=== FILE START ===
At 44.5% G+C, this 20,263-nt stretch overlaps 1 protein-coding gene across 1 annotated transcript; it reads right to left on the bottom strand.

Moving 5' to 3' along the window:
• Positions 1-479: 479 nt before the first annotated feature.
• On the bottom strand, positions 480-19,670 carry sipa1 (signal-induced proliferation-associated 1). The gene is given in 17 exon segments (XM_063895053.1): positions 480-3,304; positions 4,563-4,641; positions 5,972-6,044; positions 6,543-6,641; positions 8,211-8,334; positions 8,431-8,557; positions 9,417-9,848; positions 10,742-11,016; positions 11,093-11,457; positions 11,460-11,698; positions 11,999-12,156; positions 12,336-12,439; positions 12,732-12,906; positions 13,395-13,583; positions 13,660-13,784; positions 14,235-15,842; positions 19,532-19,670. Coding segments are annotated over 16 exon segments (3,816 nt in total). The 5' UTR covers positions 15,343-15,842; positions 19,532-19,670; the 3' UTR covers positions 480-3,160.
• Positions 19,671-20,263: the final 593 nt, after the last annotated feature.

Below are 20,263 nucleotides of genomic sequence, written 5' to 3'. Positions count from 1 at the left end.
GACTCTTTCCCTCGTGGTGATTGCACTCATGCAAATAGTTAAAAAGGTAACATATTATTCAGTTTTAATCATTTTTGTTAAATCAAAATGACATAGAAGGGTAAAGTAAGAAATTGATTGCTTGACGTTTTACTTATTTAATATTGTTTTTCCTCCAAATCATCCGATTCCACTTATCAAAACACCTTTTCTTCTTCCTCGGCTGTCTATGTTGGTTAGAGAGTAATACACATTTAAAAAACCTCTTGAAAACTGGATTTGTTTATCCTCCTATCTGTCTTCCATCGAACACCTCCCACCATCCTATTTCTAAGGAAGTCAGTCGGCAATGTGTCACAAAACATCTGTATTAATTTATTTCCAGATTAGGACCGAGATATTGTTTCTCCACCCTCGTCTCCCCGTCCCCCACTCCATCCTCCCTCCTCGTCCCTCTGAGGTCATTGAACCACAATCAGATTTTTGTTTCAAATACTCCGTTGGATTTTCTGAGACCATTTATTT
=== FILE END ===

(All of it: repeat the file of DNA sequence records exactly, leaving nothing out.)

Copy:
At 44.5% G+C, this 20,263-nt stretch overlaps 1 protein-coding gene across 1 annotated transcript; it reads right to left on the bottom strand.

Moving 5' to 3' along the window:
• Positions 1-479: 479 nt before the first annotated feature.
• On the bottom strand, positions 480-19,670 carry sipa1 (signal-induced proliferation-associated 1). The gene is given in 17 exon segments (XM_063895053.1): positions 480-3,304; positions 4,563-4,641; positions 5,972-6,044; positions 6,543-6,641; positions 8,211-8,334; positions 8,431-8,557; positions 9,417-9,848; positions 10,742-11,016; positions 11,093-11,457; positions 11,460-11,698; positions 11,999-12,156; positions 12,336-12,439; positions 12,732-12,906; positions 13,395-13,583; positions 13,660-13,784; positions 14,235-15,842; positions 19,532-19,670. Coding segments are annotated over 16 exon segments (3,816 nt in total). The 5' UTR covers positions 15,343-15,842; positions 19,532-19,670; the 3' UTR covers positions 480-3,160.
• Positions 19,671-20,263: the final 593 nt, after the last annotated feature.

Below are 20,263 nucleotides of genomic sequence, written 5' to 3'. Positions count from 1 at the left end.
GACTCTTTCCCTCGTGGTGATTGCACTCATGCAAATAGTTAAAAAGGTAACATATTATTCAGTTTTAATCATTTTTGTTAAATCAAAATGACATAGAAGGGTAAAGTAAGAAATTGATTGCTTGACGTTTTACTTATTTAATATTGTTTTTCCTCCAAATCATCCGATTCCACTTATCAAAACACCTTTTCTTCTTCCTCGGCTGTCTATGTTGGTTAGAGAGTAATACACATTTAAAAAACCTCTTGAAAACTGGATTTGTTTATCCTCCTATCTGTCTTCCATCGAACACCTCCCACCATCCTATTTCTAAGGAAGTCAGTCGGCAATGTGTCACAAAACATCTGTATTAATTTATTTCCAGATTAGGACCGAGATATTGTTTCTCCACCCTCGTCTCCCCGTCCCCCACTCCATCCTCCCTCCTCGTCCCTCTGAGGTCATTGAACCACAATCAGATTTTTGTTTCAAATACTCCGTTGGATTTTCTGAGACCATTTATTT